British Woman Loses Bid for Frozen Embryos

A British woman has lost a legal bid to bear children using frozen embryos fertilized by her former partner. Natallie Evans became infertile after cancer treatment, but her ex-fiance refuses permission for her to use the embryos. The European Court of Human Rights refused to overturn earlier decisions.

Copyright © 2006 NPR. For personal, noncommercial use only. See Terms of Use. For other uses, prior permission required.


From NPR News this is ALL THINGS CONSIDERED. I'm Melissa Block.


And I'm Michele Norris. A European court has ruled that a British woman cannot use previously frozen embryos to have a child. Thirty-four year old Natalie Evans was left infertile following cancer treatment. And she went to court after her former fiancé withdrew his consent for the fertilized eggs to be used. Evans took her case to the European Court of Human Rights after exhausting the British legal process. NPR's Rob Gifford has the story from London.

ROB GIFFORD: In October 2001 Natalie Evans was diagnosed with ovarian cancer. Since her treatment would make her infertile, she and her fiancé at the time, Howard Johnston, decided to seek in vitro fertilization treatment. Eleven eggs were produced and fertilized resulting in six embryos being frozen and placed in storage. But the couple then split up and Johnston withdrew his consent for eggs fertilized with his sperm to be implanted in Natalie Evans.

The European Court today, in a majority verdict, refused to overturn earlier decisions against Evans in British courts. After the ruling Natalie Evans expressed her disappointment.

NATALIE EVANS: I had hoped that today would be a day for me to celebrate. However, I'm still as determined as ever to do anything possible to be allowed to try for a child of my own, who's in my stored embryos. Howard may feel it's too late for him to change his mind, but it is not. Howard please think about it.

GIFFORD: Natalie Evans had filed a case claiming that British law breached her rights under the European Convention of Human Rights. In the U.K. the law stipulates that consent from both parents is needed at every stage in the process of in vitro fertilization, as well as for the storage and implantation of the fertilized eggs. She said her right to privacy and family life as enshrined in the European Convention, and the embryos right to life were being violated.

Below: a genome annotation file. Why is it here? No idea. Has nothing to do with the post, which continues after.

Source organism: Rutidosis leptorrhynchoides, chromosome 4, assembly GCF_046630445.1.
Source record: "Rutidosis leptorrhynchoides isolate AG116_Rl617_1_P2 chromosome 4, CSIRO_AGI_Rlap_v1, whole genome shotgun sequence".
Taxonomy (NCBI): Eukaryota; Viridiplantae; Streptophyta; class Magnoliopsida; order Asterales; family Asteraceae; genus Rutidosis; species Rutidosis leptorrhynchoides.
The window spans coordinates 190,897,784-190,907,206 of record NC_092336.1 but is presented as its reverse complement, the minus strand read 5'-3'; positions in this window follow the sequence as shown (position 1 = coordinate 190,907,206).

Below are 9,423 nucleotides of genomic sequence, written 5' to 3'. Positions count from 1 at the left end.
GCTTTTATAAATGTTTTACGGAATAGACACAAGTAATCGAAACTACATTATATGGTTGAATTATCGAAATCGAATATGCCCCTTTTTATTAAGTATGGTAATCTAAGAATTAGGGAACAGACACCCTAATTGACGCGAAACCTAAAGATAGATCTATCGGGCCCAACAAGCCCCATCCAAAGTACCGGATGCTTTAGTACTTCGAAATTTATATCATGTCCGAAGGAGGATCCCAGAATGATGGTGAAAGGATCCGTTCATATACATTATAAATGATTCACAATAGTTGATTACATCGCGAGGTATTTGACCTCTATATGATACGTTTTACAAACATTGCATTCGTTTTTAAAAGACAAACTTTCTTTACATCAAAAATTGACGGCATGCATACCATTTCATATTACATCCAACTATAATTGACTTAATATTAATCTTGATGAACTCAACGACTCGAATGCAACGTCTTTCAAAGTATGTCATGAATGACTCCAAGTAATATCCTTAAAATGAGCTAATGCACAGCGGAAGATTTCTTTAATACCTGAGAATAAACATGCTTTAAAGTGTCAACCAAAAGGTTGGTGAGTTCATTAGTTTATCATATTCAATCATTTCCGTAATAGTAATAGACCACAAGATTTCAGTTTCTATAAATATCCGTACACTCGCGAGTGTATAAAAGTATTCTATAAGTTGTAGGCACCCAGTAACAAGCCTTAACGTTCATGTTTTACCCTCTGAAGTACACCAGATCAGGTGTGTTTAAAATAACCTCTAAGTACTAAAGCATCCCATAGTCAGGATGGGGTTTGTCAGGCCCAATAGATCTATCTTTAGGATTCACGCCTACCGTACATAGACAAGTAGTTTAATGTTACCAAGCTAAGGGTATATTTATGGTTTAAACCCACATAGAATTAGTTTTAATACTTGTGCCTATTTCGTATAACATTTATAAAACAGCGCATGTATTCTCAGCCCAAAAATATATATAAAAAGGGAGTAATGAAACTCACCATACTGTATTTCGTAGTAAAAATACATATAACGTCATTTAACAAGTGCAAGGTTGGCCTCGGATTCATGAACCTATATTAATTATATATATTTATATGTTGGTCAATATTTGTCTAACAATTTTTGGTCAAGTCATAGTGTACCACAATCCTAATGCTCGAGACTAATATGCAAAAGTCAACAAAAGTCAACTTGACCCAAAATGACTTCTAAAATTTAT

To the dismay of pro-life groups, the court in its judgment ruled against Evans' proposal that the embryos had an independent right to life. It also said her right to have children could not override her former fiancé's withdrawal of his consent. Howard Johnston had said he did not want the financial or emotional burden of having a child. Today he expressed his relief at the ruling.

HOWARD JOHNSTON: The key thing for me was just to be able to decide when and if I start a family.

GIFFORD: The panel of seven judges said it had great sympathy with the plight of the applicant since if implantation did not take place, she would be deprived of the ability to give birth to her own child. It's a sympathy that many have expressed about the case, but Michael Wilkes, the chair of the Ethics Committee of the British Medical Association said the law in the U.K. is clear and the European Court had upheld that.

MICHAEL WILKES: The law has been drawn up in this way to make absolutely sure that at every stage in the process both partners are fully involved and fully committed. In other words, a tradeoff if you like, between the right to have this treatment is to express a duty, both partners, a duty to the child that's going to be created.

GIFFORD: Natalie Evans says she will appeal the ruling to the Grand Jury of the European Court, but that will likely be her final chance. Under U.K. law the embryos should be destroyed after five years. That is this October. The European Court agreed today to delay that until after the result of Evans' appeal. Rob Gifford, NPR News, London.

Copyright © 2006 NPR. All rights reserved. No quotes from the materials contained herein may be used in any media without attribution to NPR. This transcript is provided for personal, noncommercial use only, pursuant to our Terms of Use. Any other use requires NPR's prior permission. Visit our permissions page for further information.

NPR transcripts are created on a rush deadline by a contractor for NPR, and accuracy and availability may vary. This text may not be in its final form and may be updated or revised in the future. Please be aware that the authoritative record of NPR's programming is the audio.



Please keep your community civil. All comments must follow the Community rules and terms of use, and will be moderated prior to posting. NPR reserves the right to use the comments we receive, in whole or in part, and to use the commenter's name and location, in any medium. See also the Terms of Use, Privacy Policy and Community FAQ.